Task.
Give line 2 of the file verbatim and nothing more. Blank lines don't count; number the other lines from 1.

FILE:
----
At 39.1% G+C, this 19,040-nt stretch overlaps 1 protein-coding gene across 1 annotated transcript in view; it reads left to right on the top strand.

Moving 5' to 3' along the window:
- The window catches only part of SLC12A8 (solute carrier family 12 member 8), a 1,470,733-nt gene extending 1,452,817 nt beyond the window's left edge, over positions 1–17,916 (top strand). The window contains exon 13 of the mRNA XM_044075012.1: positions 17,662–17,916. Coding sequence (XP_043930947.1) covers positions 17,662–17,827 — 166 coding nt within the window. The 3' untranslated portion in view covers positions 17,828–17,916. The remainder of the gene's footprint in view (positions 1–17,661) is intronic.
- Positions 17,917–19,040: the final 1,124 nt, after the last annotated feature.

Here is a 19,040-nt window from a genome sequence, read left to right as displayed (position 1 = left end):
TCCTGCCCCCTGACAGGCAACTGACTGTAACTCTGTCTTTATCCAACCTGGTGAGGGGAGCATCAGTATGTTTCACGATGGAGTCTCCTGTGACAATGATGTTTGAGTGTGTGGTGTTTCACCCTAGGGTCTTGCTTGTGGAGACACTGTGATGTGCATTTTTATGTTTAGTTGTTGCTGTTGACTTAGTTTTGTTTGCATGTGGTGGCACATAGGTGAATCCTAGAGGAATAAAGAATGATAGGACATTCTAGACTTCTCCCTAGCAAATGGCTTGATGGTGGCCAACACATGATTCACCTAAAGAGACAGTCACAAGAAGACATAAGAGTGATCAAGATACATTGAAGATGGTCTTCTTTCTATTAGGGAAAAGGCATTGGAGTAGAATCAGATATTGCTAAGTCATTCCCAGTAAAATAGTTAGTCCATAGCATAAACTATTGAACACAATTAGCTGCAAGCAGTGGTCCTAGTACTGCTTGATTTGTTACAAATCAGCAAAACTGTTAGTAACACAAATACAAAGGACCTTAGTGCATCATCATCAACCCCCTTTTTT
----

Moving 5' to 3' along the window: